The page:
Bank of Canada says government efforts to stem housing crisis will help ‘gradually’


The Bank of Canada says record levels of immigration are driving up the cost of housing and that recent government efforts to reduce the number of non-permanent residents and encourage housing construction will help reduce housing costs, but “only gradually “.

“In the short term, any increase in population, particularly in a supply-constrained environment, will put upward pressure on prices,” said Carolyn Rogers, senior deputy governor of the Bank of Canada.

“What has happened in the Canadian economy over the last year is that we have experienced a large surge in population growth due to immigration. This happened at a time when supply was limited. You can see this most clearly in the housing sector, particularly in rents. “.

Rogers joined Bank of Canada Governor Tiff Macklem at a news conference Wednesday to release the bank’s quarterly report on the economy, the Monetary Policy Report.

The report states that mortgage interest costs are increasing by almost 30 percent per year, while rental costs are increasing by about 8 percent per year.

WATCH: Immigration policies ‘on track’ to relieve pressure on house prices, says BOC:

Immigration policies ‘on track’ to relieve some pressure on house prices, says BOC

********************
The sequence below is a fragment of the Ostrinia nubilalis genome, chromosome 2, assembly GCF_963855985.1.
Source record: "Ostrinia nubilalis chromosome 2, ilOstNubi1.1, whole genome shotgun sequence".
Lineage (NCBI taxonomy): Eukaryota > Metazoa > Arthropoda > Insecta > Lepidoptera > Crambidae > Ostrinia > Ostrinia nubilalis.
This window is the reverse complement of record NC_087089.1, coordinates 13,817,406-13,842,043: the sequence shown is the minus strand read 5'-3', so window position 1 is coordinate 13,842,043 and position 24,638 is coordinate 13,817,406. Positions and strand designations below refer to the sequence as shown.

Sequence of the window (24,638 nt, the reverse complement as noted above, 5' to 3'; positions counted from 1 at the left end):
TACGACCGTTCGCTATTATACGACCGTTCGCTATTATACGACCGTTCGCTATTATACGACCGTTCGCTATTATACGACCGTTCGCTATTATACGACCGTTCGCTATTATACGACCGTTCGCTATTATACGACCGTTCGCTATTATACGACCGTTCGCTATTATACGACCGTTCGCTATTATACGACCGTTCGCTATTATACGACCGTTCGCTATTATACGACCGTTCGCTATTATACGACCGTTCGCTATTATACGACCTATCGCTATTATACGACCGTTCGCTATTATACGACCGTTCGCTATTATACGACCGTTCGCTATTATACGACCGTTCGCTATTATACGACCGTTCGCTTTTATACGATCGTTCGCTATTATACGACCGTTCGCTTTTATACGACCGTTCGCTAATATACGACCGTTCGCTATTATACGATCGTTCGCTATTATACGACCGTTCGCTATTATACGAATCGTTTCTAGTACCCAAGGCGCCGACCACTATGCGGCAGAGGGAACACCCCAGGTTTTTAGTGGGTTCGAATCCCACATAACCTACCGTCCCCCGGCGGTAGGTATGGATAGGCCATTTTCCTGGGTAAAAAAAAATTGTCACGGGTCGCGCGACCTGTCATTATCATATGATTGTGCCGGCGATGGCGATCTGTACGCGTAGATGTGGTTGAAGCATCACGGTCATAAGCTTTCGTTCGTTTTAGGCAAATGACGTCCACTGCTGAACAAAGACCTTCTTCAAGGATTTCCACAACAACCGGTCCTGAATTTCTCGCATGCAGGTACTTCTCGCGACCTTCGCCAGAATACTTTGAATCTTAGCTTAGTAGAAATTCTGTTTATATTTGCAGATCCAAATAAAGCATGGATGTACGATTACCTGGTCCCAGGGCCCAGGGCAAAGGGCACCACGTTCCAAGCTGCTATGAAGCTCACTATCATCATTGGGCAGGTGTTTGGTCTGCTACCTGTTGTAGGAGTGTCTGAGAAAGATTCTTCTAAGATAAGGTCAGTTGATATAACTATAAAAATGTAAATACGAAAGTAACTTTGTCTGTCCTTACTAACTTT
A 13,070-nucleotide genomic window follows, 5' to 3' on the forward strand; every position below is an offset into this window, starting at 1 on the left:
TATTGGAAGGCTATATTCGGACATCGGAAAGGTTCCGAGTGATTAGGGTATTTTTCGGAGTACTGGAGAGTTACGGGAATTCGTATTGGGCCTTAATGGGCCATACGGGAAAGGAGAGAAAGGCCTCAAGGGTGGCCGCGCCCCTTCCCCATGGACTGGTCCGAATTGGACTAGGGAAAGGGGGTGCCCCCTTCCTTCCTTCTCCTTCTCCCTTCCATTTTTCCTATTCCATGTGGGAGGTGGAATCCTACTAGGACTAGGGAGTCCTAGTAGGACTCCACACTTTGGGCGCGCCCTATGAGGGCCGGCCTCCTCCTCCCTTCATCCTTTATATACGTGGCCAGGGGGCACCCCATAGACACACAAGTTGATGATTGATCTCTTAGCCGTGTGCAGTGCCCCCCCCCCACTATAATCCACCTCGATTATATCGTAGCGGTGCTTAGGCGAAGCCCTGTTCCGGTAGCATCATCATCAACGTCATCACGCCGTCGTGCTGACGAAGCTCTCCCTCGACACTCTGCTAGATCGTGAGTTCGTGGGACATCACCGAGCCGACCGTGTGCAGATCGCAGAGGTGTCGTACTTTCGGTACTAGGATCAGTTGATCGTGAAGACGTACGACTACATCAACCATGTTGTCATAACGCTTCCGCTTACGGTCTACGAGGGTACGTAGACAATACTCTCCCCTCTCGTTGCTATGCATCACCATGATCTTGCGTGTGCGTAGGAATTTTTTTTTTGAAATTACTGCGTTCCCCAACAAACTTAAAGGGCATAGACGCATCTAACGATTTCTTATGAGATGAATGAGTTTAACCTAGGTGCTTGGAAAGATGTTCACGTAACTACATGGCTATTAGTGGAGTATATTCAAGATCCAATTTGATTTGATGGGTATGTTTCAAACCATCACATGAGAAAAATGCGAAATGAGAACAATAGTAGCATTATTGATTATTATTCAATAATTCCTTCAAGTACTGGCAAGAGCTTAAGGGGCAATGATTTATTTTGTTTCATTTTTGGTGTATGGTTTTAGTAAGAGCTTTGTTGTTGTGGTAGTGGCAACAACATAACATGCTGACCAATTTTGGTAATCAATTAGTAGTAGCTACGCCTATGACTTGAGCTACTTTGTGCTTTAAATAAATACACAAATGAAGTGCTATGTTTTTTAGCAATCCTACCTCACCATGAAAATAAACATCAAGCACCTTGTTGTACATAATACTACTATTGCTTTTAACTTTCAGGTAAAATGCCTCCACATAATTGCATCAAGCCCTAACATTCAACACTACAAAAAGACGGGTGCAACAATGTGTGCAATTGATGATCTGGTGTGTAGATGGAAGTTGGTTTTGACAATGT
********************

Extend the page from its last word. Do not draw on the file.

Bank of Canada Senior Deputy Governor Carolyn Rogers says immigration “is certainly one of the things that’s putting pressure on the real estate components of inflation.”

The report also says that while multiple factors contribute to the rising cost of housing – higher insurance and maintenance costs, a shortage of construction workers, and burdensome zoning and construction regulations, clearance – immigration remains a key source of pressure.

“A larger increase in the number of new arrivals than in the past adds pressure to the structural constraint on housing supply,” the report said. “This helped push the overall housing vacancy rate to a record high, which supported property prices and led to higher rents.”

In the fall of 2022, the Liberal government announced that it was increasing the annual target for permanent residents from 405,000 in 2021 to 465,000 in 2022, before stabilizing at 500,000 in 2024, almost double the 260,411 permanent residents who arrived in 2014.

But new permanent residents are only part of the immigration story.

Statistics Canada reported an increase in the total population of 1,158,705 permanent and non-permanent residents as of July 1, 2023, an increase of 2.9% compared to July 1, 2022 and the highest rate of population growth recorded in a 12 month period since 1957.

The agency said 98 percent of that increase was due to immigration, while the rest was due to natural increase – the difference between births and deaths.

Statistics Canada said that at the end of 2023, there were 2,511,437 non-permanent residents in the country – a class that includes international students and temporary foreign workers – up from 1,305,206 in fall 2021.

Real estate inflation will only be resolved gradually